Breast self examination, or BSE
Breast self examination is a bit of a controversial topic within the medical community. It is unclear whether self examination actually results in a reduction in mortality rates, which is the overriding objective of all screening programs. Of course there is no physical harm in breast self examination, and yes, it is possible some cancers may be detected that a routine screening mammography may have missed, but in many cases, self examination leads to greatly increased psychological stress on the individual, and places unnecessary strain on medical resources.
About 8 out of every 10 lesions discovered by an individual by breast self examination turn out to be benign. There is no hard evidence really on which to conclude that BSE results in a breast cancer mortality rate reduction. Furthermore, women in there 40s should be undertaking a proper medical mammographic screening every year to 18 months anyway, which should detect any lesions and inform as to any further diagnostic followups, and treatments if necessary. Most breast cancers are in fact detected by women themselves, but the survival rate would be higher with regular, proper screening, so that the cancer is clinically detected before progressing to the point where a woman can detect it herself.
What is a breast self exam?
Basically, to perform a breast self exam the woman stands in front of a mirror with top exposed and looks for signs of swelling, soreness, or dimpling, in all parts of the breast. It is first done with hands resting on the hips, then with arms raised above the head. Then, breasts are felt with the fingers, pressing lightly at first to find surface abnormalilies, and then pressing more heavily to check for lumps within the deeper tissue. In addition, the woman should check the ‘axillary tail’ of each breast that leads toward the armpits. She should then again feel the breasts while lying down. The nipples should also be gently squeezed to check for any discharge.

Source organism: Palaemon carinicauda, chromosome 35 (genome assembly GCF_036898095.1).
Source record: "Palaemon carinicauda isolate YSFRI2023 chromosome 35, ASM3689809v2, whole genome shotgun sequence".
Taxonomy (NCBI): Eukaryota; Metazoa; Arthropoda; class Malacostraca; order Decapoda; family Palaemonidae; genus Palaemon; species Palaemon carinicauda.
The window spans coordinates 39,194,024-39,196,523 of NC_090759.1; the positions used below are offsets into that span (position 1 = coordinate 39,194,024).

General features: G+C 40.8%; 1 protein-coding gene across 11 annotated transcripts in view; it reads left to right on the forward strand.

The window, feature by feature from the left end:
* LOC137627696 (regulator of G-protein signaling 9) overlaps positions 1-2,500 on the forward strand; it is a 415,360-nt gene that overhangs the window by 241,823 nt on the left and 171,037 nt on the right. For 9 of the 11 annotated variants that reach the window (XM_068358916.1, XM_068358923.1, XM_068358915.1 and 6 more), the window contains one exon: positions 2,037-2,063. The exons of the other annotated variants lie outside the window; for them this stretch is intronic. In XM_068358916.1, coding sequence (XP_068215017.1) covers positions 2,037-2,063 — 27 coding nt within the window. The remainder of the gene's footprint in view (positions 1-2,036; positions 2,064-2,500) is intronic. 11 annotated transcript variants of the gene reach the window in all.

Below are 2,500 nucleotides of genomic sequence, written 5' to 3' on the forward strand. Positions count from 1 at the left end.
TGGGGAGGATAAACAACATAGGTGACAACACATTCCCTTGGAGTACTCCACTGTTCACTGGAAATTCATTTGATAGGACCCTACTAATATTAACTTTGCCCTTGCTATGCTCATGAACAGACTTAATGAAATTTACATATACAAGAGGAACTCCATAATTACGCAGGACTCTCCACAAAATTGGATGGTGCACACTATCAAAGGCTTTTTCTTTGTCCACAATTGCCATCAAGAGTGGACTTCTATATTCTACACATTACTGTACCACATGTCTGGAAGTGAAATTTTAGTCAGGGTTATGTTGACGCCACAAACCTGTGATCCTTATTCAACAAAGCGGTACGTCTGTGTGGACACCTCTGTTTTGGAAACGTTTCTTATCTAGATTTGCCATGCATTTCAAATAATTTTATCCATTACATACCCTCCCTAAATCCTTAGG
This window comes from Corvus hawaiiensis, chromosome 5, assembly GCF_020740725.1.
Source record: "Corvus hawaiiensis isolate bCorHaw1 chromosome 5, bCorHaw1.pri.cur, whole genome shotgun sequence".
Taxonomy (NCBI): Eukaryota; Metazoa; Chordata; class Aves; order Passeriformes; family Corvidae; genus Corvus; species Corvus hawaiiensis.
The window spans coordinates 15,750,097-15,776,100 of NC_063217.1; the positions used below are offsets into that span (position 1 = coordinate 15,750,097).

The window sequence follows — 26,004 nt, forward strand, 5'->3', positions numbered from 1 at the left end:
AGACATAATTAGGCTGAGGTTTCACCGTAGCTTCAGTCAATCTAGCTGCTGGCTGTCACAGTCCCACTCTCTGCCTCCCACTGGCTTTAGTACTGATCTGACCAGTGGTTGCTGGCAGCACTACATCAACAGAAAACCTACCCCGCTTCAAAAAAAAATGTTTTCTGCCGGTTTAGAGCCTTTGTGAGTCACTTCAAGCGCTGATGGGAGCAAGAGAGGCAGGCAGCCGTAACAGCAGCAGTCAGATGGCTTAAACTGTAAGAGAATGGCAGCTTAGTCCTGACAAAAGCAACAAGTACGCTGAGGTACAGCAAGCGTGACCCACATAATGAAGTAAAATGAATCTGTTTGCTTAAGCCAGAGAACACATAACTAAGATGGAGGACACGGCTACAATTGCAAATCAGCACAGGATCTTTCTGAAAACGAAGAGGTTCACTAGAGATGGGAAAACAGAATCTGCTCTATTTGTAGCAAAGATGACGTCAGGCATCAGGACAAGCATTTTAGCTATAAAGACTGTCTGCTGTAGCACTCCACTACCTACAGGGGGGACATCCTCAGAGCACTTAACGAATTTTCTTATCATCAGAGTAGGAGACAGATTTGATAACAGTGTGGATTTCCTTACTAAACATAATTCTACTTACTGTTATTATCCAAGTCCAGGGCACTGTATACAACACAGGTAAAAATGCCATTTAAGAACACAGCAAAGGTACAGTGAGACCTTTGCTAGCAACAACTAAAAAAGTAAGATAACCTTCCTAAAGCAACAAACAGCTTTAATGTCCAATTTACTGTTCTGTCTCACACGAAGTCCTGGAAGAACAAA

It is of interest to note that the technique of breast self examination is generally not something which physicians instruct their patients to do, but it tends to be taught by medical ‘clinicians‘. Statistics tend to show both postive and negative results from breast self examination, but it is certainly no substitute for regular breast cancer screening beginning at an appropriate age. (about 40, or earlier if a women is in a known higher risk group) Visit this page for more information on women’s presenting complaints when they first inquire about possible breast cancer.
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- Baxter N, with the Canadian Task Force on Preventive Health Care. Preventive health care, 2001 update : should women be routinely taught breast self-examination to screen for breast cancer? CJMA, June 26, 2001;164 (13).
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- Baxter N. Preventive health care, 2001 update: should women be routinely taught breast self-examination to screen for breast cancer?. CMAJ. 2001;164(13):18371846.
- Kosters JP, Gotzsche PC. Regular self-examination or clinical examination for early detection of breast cancer. Cochrane Database Syst Rev. 2003;(2)
- National Breast Cancer Foundation, Inc.. Breast self-exam (BSE). Available at: http://www.nationalbreastcancer.org/about-breast-cancer/breast-self-exam.aspx Accessed November 9, 2010.